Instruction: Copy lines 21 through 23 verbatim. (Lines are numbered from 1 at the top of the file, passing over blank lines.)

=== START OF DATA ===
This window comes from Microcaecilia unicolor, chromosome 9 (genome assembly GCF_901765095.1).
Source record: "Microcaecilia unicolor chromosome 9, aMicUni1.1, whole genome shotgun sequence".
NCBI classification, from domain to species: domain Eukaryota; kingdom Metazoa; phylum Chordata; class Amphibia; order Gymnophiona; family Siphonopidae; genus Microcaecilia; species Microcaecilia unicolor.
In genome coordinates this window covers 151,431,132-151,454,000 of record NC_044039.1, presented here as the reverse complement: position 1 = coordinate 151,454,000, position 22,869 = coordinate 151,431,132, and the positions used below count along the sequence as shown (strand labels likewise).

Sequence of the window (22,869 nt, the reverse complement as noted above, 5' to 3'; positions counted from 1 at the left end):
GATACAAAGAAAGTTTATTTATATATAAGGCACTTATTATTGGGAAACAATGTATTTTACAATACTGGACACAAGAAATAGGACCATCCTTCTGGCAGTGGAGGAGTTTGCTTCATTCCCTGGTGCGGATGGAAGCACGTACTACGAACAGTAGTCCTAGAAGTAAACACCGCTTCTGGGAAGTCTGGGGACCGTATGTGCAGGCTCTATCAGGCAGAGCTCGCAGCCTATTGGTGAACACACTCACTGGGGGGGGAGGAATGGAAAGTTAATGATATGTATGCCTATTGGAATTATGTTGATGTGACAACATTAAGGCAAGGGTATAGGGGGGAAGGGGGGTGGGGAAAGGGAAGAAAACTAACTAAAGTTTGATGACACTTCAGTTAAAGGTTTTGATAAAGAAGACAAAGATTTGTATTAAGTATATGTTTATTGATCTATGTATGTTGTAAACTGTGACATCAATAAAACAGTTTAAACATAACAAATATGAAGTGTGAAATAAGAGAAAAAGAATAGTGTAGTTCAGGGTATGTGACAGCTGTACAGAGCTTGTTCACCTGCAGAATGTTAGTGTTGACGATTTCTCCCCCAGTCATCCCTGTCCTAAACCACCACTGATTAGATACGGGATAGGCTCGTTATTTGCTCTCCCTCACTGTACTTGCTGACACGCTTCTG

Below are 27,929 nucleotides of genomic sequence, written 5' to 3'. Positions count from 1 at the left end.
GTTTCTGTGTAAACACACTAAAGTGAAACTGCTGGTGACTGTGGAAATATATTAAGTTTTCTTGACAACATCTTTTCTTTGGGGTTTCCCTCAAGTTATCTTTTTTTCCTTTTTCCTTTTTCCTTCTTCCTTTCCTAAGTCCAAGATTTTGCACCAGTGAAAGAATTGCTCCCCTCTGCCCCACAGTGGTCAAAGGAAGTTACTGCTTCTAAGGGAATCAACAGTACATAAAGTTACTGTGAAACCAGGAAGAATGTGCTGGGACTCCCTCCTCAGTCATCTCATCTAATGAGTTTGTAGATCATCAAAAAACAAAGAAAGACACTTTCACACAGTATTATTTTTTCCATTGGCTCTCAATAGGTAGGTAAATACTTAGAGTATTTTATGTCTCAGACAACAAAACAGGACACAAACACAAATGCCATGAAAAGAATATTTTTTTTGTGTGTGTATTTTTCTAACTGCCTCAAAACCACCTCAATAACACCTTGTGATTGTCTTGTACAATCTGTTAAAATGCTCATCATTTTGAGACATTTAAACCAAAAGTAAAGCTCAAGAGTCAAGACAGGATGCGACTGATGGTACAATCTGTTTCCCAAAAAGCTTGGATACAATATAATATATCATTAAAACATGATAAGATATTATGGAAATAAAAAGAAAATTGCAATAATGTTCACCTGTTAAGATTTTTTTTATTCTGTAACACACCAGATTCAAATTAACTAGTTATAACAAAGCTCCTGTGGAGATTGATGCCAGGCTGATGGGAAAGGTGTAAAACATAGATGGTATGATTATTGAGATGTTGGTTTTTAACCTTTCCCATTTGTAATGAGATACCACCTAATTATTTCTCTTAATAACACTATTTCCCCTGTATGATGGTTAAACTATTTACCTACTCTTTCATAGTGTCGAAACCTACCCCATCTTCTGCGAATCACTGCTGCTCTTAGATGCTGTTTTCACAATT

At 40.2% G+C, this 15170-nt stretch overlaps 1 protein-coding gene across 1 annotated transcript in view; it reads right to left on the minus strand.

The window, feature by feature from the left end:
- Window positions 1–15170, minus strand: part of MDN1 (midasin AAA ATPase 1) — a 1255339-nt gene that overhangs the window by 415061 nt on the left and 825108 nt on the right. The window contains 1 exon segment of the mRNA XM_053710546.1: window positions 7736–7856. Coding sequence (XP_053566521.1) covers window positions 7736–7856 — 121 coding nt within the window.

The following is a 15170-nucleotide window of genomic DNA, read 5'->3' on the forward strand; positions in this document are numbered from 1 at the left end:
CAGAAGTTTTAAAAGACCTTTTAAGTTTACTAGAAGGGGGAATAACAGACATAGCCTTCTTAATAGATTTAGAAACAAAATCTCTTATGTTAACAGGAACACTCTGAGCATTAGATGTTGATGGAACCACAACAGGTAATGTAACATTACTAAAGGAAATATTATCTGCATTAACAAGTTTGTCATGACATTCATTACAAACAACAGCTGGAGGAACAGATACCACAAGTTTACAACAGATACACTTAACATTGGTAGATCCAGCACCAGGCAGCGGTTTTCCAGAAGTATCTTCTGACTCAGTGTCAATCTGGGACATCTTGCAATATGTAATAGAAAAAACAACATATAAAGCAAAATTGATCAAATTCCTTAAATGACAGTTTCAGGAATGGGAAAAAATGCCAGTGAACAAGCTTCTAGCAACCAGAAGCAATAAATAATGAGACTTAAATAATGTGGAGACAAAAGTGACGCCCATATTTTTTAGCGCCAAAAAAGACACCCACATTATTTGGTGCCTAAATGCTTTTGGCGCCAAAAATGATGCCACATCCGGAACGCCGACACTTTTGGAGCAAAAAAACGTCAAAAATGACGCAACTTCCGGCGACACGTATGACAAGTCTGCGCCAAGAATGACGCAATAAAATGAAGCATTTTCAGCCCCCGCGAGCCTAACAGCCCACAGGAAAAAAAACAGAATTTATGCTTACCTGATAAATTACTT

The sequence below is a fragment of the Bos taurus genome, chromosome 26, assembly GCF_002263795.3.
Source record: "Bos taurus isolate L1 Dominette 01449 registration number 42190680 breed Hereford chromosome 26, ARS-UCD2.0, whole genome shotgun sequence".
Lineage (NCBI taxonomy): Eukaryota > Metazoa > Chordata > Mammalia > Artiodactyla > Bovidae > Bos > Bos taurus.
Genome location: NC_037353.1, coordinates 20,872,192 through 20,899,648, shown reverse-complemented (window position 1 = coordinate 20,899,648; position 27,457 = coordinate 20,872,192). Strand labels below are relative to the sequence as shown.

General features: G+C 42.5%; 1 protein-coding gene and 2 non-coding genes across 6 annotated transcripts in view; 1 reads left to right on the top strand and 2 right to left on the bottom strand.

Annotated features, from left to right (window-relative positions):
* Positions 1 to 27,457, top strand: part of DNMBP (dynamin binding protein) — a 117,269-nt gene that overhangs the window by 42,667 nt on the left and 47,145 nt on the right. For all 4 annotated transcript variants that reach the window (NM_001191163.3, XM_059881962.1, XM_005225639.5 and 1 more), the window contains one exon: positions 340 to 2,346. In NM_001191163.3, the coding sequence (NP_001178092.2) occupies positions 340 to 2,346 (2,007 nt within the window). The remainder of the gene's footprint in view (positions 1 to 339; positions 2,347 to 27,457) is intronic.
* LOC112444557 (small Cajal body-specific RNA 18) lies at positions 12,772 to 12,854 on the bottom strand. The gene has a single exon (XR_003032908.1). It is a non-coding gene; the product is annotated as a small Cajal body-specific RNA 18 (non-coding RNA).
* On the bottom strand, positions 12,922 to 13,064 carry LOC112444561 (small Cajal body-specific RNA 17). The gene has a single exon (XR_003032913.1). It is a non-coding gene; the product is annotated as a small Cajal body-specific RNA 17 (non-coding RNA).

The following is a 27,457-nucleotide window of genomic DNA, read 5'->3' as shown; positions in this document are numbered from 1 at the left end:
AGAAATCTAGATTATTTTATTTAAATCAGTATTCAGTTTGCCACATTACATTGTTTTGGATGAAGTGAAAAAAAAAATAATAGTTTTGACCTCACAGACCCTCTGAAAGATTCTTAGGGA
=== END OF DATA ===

* LOC112444557 (small Cajal body-specific RNA 18) lies at positions 12,772 to 12,854 on the bottom strand. The gene has a single exon (XR_003032908.1). It is a non-coding gene; the product is annotated as a small Cajal body-specific RNA 18 (non-coding RNA).
* On the bottom strand, positions 12,922 to 13,064 carry LOC112444561 (small Cajal body-specific RNA 17). The gene has a single exon (XR_003032913.1). It is a non-coding gene; the product is annotated as a small Cajal body-specific RNA 17 (non-coding RNA).

The following is a 27,457-nucleotide window of genomic DNA, read 5'->3' as shown; positions in this document are numbered from 1 at the left end: